“I had this mustard-yellow vintage Notre Dame sweatshirt, and I ended up giving it to one of my friends. I regret that I did that because now I want it back. I mean at this point, when I owned it, I was maybe 10 pounds lighter, so it probably wouldn’t even fit me. I’m just going to let him have that one. [Laughs]
“I can be an impulse shopper from time to time, it depends on what it is. This has nothing to do with wardrobe, but I recently did an impulse buy on a ’69 Pontiac GTO. I’ve always wanted a classic car and I’ve always loved the muscle-car silhouette, so I was like, ‘Okay, fuck it. Let me just go ahead and do it.’
“But normally, when I vintage shop, I know exactly what I want. And I think for me, I’m always looking for a good pair of pants. They’ve got to be flared — whether it’s denim or some slacks, that’s the first priority for me. And then I always look for collared shirts, embroidered collared shirts. And a dope jacket is always on my radar.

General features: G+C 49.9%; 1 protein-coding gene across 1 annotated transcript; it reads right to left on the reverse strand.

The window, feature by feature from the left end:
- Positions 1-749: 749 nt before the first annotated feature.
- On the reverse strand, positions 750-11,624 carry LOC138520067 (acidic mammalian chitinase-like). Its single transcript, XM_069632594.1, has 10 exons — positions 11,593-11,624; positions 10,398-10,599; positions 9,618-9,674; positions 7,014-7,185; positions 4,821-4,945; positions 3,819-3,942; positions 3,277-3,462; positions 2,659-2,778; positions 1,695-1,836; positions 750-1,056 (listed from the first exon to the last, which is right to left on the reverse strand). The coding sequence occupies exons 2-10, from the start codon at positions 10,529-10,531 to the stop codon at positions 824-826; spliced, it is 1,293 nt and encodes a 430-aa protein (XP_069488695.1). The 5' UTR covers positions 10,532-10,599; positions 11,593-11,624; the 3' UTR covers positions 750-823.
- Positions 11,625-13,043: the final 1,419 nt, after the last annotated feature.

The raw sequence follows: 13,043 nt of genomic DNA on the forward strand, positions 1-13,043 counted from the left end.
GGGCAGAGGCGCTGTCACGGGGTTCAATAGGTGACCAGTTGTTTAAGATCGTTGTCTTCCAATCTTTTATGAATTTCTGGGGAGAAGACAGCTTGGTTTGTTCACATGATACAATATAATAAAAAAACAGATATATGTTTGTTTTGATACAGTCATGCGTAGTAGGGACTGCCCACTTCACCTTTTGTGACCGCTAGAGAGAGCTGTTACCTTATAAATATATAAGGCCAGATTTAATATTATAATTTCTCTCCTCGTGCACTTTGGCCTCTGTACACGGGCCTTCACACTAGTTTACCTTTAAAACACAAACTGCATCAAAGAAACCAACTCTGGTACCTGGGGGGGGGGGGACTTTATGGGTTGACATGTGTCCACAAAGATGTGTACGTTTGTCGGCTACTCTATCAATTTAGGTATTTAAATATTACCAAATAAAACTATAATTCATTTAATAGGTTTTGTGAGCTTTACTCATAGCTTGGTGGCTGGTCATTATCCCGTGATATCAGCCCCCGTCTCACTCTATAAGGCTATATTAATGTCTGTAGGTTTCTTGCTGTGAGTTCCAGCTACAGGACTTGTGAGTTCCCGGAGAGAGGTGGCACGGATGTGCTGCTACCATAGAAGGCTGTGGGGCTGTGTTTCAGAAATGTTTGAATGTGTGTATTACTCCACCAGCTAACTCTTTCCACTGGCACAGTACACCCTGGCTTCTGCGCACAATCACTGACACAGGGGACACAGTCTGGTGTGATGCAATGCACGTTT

“Damn, I’ve bought so much shit recently. The last thing was this ’70s straw Stetson hat. It’s perfect for summer, and it has a really dope, feather-ish band that wraps around it.
“I love that fashion is another form of artistic expression, and with clothes, you can speak without speaking. I’m one who likes to stand out in a room, and I like to stand out within the music landscape, too. My style is constantly evolving, but I’m going to stick with this for now, this whole soulful, Western, Texan funk. It’s an awesome juxtaposition to the music. I want people to, essentially, be able to smell my cologne in a metaphorical sense. When you see me, I want you to totally identify my style.”
This interview has been edited for clarity.